You may respond better to a “progressive muscle relaxation technique” where you follow the hypnotherapist’s suggestion of relaxing your muscles, starting from the top of your head, moving sequentially down all your muscle groups to your toes.
This technique can be combined with the “relaxed scene experience”, where you will be asked to imagine or visualise relaxing in a secure and special place.
Then there is the “eye fixation” technique, where you will be asked to fix your gaze on a specific stimulus, such as looking at a specific spot on the wall.
There is also the “counting method” where the hypnotherapist suggests deeper relaxation with each downward count. And lastly, if you are resistant to hypnosis, the hypnotherapist may even ask you to imagine something ‘as if’ you were actually doing it, e.g. “as if you were relaxing on the beach.”
Your hypnotherapist may use any one, or a combination of these techniques to ensure that you reach a hypnotic trance state. From the hypnotherapists’ perspective, there is no way of knowing whether you really are hypnotised or not, although the following symptoms may be a good indication of hypnosis:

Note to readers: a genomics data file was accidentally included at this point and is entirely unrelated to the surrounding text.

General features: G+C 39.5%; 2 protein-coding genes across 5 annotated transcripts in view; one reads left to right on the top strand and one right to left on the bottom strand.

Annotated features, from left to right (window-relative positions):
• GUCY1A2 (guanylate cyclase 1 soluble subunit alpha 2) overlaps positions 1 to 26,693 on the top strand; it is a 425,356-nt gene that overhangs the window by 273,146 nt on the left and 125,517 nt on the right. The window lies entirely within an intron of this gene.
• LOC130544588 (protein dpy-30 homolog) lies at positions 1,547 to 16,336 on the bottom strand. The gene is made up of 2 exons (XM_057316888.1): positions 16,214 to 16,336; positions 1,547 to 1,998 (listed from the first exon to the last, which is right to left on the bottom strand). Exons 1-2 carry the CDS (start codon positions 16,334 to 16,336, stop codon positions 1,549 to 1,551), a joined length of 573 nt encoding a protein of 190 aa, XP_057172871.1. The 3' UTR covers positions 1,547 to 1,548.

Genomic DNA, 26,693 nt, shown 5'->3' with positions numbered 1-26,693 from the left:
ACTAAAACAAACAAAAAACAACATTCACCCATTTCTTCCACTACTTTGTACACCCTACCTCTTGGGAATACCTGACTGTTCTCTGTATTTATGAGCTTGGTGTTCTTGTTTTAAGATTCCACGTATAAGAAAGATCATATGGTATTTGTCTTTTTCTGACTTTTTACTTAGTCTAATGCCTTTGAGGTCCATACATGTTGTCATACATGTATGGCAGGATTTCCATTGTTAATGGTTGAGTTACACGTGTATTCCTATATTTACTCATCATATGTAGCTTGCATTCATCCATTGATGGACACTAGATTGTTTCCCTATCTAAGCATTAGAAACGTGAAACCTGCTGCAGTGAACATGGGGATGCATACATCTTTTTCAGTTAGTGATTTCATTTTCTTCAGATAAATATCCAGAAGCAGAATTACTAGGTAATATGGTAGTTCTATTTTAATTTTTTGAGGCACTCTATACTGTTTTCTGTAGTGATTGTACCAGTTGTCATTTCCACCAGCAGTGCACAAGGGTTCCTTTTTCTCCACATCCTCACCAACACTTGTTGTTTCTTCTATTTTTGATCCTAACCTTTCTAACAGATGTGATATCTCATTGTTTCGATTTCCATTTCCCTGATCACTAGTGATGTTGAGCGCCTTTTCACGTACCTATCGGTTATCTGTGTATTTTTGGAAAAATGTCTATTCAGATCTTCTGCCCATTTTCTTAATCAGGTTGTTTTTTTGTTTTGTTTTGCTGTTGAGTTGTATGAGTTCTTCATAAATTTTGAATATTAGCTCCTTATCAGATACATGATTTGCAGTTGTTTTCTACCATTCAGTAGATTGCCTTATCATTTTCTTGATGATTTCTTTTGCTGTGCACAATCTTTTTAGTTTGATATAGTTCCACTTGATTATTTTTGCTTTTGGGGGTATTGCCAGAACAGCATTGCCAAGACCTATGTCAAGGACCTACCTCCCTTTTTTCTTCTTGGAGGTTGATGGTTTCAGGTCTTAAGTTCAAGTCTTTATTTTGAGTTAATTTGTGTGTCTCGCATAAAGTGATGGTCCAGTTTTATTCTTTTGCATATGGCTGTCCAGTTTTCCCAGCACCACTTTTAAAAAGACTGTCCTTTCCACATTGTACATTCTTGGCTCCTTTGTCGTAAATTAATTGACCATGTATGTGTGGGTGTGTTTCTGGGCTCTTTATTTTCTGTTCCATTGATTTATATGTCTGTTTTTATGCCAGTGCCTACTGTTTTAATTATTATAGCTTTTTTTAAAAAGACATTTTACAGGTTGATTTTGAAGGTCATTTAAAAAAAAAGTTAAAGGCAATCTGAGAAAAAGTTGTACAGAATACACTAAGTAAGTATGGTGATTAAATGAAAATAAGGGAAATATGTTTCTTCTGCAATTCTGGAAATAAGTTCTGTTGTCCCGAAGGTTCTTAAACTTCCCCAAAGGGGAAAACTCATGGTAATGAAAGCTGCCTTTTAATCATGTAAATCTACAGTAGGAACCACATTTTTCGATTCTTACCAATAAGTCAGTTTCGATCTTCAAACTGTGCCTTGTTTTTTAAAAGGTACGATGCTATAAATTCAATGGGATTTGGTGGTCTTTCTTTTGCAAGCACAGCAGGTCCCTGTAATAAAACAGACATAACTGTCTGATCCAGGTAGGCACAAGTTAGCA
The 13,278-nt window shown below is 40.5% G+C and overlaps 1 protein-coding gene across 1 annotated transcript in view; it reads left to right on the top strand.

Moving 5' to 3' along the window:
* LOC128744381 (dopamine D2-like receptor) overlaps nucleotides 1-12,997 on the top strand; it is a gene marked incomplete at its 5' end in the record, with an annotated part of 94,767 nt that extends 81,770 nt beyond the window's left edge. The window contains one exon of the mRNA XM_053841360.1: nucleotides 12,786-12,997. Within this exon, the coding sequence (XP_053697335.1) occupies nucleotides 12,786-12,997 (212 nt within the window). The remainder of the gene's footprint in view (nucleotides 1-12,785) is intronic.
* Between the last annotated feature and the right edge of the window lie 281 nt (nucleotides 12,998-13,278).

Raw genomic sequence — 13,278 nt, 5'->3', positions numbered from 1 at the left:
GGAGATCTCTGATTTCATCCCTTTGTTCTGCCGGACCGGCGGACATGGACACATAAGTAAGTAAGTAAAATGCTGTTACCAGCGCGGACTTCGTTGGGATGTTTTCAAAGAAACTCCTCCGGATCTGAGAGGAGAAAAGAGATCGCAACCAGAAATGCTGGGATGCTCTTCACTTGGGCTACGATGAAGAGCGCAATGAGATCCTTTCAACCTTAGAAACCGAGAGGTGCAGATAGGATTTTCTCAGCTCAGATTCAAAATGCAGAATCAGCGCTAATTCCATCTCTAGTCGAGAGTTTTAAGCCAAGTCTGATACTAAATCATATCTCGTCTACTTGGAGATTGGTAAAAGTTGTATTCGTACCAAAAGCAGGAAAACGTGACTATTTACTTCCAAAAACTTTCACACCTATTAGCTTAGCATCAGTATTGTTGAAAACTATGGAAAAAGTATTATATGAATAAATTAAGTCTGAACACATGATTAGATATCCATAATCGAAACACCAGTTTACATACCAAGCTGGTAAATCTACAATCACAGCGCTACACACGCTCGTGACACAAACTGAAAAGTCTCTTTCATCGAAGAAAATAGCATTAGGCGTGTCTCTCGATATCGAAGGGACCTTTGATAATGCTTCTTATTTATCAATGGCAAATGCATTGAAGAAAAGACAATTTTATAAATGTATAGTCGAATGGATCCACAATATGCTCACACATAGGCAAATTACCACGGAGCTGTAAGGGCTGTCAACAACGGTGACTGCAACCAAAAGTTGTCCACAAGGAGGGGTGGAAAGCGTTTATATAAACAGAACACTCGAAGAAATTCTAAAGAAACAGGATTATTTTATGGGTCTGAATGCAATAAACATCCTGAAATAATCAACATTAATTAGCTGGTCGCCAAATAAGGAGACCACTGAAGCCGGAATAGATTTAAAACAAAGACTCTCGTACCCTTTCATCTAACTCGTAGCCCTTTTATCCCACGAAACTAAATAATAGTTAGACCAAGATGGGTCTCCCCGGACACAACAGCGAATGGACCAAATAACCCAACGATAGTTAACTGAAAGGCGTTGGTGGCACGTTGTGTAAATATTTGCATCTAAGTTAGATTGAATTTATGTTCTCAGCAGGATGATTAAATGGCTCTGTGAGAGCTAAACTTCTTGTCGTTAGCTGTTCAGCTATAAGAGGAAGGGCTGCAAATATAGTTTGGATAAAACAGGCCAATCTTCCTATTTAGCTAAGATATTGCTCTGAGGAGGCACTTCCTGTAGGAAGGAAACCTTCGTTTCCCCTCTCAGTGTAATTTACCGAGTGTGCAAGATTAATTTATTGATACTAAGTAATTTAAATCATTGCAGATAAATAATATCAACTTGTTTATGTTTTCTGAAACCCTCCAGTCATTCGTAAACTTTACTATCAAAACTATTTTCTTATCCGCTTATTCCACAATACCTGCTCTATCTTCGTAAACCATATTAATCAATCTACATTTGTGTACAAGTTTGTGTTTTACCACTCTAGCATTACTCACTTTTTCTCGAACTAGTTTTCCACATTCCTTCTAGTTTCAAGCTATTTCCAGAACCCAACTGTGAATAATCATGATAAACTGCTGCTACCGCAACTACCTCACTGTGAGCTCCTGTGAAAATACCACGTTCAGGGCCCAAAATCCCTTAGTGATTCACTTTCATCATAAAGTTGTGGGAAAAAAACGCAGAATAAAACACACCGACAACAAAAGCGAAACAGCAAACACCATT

– Muscular relaxation
– Involuntary spams which occur when the body is relaxed
– Lachrymation, which is when the eyes tear
– Fluttering eyelids
– Change in breathing and pulse rate
– Relaxed jaw
During hypnosis, you may find yourself relaxing deeply while at the same time being attentive to one aspect of the experience while tuning out the rest.
Some people experience the hidden observer effect, where it feels as if you are standing apart from the experience and looking on, a common phenomenon experienced during meditation.
Without realising it, the range of suggestions you are given by your hypnotherapist may become amplified and you will become more responsive to these, even responding to the choice of rejecting a suggestion if you feel it does not apply to you. Subconsciously, you will interpret the suggestions subjectively and may accept them, however illogical and objectively impossible it may seem to your conscious mind. For example, you may accept the fact that it is very easy to lose weight, even if your conscious mind tells you that you have been struggling to lose weight for years.